Let’s consider an example. One affective goal we might have is that our students begin to value (category 3 above) biblical stewardship in their work or ministry. We might create a learning activity or formal assessment around creating a personal or church budget. With this in mind, we would ask ourselves what biblical stewardship looks like so that we might accurately assess whether our students are in fact beginning to value this biblical priority. In answering this question, we likely would come to the conclusion that this internal quality can, in fact, look quite different in different people. In addition, we would likely recognize that this internal quality can only truly be demonstrated over a lengthier span of ministry rather than in a single course. Finally, we would likely conclude that it is impossible to quantify this spiritual quality such that we might actually assign a “godly stewardship grade” to our students. In fact, we would argue that doing so might unintentionally focus on a student’s external behavior, leading toward legalistic understandings of biblical stewardship. However, in thinking about what evidence might demonstrate that a student has begun to internalize a value for this biblical quality via our learning task of creating a budget, we might envision several places where we might engage our students’ hearts. Here are three examples of the kinds of evidence we might expect to see demonstrated by students who successfully achieve this affective goal:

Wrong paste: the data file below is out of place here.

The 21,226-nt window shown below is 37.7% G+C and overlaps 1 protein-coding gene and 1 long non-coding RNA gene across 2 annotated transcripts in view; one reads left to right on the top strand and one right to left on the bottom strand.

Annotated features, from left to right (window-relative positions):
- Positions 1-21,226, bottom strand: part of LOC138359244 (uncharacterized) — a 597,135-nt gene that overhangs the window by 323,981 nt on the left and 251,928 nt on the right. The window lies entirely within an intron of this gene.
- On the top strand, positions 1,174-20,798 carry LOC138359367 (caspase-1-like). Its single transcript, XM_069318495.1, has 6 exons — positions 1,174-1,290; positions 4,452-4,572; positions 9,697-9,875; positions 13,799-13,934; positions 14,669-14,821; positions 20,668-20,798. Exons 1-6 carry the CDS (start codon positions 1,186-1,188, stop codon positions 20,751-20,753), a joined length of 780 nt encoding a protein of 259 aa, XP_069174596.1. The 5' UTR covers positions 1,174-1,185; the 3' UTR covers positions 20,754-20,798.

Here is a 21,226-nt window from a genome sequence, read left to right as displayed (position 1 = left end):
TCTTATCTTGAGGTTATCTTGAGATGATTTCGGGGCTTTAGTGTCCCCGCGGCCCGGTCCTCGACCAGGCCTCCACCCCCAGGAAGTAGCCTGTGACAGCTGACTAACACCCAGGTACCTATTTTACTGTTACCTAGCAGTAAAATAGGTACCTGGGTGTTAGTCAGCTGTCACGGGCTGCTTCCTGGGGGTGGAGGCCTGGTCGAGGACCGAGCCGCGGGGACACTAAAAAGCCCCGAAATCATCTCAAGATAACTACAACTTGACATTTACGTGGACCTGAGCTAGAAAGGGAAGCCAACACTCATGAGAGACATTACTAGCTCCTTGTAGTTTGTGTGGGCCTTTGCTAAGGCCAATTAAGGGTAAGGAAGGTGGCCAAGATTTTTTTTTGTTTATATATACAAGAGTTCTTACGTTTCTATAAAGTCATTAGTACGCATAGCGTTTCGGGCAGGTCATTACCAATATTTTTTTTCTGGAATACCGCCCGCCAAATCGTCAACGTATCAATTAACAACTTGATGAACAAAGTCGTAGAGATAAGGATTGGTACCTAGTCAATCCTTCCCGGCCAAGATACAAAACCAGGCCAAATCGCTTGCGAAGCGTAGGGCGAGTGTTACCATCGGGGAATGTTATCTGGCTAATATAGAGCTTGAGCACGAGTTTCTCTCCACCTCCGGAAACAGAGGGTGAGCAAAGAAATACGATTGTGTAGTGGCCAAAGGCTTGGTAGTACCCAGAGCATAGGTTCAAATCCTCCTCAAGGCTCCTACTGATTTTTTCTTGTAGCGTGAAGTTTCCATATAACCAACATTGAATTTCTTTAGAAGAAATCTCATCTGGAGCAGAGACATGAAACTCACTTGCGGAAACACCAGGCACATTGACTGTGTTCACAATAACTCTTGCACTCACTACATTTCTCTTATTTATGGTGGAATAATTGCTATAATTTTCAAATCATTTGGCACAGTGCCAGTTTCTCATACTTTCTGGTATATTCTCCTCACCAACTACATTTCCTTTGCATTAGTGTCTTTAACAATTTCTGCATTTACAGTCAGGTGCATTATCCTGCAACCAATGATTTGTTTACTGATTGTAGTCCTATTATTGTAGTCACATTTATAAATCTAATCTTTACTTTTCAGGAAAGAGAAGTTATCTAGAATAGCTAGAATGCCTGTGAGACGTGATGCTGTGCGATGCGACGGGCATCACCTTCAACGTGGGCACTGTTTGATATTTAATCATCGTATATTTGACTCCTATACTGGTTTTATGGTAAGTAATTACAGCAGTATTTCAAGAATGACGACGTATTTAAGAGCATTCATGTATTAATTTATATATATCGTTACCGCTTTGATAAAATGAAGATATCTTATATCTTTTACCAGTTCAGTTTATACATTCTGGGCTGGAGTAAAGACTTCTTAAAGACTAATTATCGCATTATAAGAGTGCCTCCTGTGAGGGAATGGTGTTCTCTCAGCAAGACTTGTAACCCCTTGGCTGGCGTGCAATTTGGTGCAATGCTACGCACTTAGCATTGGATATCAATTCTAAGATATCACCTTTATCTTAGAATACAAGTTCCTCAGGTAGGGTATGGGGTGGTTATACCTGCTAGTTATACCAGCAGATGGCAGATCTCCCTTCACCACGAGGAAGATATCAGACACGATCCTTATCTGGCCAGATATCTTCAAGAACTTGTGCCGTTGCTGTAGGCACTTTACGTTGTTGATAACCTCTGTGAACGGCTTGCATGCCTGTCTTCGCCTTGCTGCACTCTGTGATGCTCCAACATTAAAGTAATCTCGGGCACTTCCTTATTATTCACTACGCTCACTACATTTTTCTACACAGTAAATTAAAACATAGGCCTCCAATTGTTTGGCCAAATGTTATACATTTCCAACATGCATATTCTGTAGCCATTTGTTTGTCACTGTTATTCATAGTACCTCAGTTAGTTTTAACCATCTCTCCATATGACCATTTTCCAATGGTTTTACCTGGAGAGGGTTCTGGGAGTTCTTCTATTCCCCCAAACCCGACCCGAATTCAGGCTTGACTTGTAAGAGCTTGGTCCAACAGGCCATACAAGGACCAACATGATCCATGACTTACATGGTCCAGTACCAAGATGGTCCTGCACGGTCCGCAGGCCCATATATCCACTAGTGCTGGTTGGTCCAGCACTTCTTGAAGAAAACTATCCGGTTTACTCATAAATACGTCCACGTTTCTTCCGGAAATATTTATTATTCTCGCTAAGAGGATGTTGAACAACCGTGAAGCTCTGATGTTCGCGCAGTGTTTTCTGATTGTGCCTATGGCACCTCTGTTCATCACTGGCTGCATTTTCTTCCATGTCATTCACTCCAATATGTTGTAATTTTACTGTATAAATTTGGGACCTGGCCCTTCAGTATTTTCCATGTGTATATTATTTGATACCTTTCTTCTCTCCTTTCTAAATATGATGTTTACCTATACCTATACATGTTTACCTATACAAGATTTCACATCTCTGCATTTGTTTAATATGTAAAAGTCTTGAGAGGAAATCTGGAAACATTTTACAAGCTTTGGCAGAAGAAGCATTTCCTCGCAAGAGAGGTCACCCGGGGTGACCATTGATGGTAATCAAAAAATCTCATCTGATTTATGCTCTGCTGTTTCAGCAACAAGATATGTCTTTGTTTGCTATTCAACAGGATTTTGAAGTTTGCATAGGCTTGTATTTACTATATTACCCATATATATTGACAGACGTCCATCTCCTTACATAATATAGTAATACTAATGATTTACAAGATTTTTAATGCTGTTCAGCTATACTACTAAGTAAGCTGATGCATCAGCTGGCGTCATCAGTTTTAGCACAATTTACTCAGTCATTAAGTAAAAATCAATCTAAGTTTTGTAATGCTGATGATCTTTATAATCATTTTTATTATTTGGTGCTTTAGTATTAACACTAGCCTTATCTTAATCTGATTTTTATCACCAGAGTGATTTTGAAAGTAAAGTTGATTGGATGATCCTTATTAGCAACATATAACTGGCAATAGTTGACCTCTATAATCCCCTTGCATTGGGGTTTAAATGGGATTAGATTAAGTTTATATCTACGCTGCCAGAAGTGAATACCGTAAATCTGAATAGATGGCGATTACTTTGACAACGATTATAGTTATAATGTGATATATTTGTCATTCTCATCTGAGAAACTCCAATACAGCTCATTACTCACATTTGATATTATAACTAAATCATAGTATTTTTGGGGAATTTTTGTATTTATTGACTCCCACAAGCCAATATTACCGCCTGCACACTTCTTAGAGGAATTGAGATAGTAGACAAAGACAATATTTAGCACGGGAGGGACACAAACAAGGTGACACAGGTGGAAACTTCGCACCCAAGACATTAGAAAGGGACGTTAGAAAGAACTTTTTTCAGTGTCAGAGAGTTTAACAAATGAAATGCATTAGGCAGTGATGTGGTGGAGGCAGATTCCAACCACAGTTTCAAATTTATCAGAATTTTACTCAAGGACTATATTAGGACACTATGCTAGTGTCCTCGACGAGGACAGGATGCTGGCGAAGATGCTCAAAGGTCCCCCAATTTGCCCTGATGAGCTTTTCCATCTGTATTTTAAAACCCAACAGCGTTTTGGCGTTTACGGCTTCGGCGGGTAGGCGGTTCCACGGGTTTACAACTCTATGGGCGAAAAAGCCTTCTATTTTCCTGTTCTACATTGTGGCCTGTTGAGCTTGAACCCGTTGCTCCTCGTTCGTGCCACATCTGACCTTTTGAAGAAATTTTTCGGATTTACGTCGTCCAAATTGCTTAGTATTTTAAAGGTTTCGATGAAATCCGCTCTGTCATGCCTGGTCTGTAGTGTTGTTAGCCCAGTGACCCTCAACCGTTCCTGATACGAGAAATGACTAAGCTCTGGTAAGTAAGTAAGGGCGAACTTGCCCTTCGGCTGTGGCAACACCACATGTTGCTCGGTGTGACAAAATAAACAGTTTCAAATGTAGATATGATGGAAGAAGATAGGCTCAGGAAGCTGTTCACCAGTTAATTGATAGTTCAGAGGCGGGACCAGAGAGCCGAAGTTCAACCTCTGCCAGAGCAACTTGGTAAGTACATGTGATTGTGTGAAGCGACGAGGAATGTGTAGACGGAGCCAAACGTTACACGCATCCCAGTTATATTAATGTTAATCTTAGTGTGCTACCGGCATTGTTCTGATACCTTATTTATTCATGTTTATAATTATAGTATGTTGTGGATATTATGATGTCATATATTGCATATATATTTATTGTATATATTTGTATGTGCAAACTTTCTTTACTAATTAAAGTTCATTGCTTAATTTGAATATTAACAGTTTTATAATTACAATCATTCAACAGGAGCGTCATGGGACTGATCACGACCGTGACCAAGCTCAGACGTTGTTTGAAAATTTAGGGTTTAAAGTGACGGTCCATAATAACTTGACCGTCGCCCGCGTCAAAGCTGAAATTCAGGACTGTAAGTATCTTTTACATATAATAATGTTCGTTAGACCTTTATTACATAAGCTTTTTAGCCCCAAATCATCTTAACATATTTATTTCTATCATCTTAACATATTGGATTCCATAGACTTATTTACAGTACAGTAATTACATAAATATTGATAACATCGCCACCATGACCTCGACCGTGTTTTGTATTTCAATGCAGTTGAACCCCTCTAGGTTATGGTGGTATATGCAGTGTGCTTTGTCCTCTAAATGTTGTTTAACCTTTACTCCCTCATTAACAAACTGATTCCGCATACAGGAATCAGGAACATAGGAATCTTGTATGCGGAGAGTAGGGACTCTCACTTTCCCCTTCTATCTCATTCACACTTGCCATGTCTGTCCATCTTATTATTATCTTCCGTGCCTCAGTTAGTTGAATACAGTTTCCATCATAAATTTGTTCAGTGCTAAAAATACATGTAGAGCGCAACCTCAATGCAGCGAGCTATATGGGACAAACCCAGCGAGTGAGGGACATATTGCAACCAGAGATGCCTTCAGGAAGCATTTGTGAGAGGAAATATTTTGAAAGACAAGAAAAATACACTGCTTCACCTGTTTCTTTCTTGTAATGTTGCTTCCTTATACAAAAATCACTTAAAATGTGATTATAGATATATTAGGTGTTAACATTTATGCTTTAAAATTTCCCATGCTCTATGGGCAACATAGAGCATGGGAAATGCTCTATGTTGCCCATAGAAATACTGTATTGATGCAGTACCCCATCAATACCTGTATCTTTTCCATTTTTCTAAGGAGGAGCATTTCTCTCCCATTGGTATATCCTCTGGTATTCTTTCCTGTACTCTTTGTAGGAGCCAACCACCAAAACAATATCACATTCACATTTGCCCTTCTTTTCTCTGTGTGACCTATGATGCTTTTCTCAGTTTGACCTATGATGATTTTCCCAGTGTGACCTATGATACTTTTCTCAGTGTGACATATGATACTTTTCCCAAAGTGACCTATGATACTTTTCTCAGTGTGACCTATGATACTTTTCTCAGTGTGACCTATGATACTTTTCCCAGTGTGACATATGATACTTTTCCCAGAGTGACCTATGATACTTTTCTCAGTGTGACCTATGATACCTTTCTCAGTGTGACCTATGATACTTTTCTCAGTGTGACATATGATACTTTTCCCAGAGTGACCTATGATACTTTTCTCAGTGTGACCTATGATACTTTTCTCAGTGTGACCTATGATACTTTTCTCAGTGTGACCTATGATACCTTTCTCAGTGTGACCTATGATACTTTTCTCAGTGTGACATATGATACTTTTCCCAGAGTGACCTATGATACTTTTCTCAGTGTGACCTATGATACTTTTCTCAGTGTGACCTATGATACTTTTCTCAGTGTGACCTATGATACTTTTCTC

1. Students might demonstrate their desire to be faithful to God and compassionate towards others by the budget categories they choose. Thus, we could engage our students in dialogue around their budget categories or perhaps via a required reflection on why students chose to organize their budget in the way they did.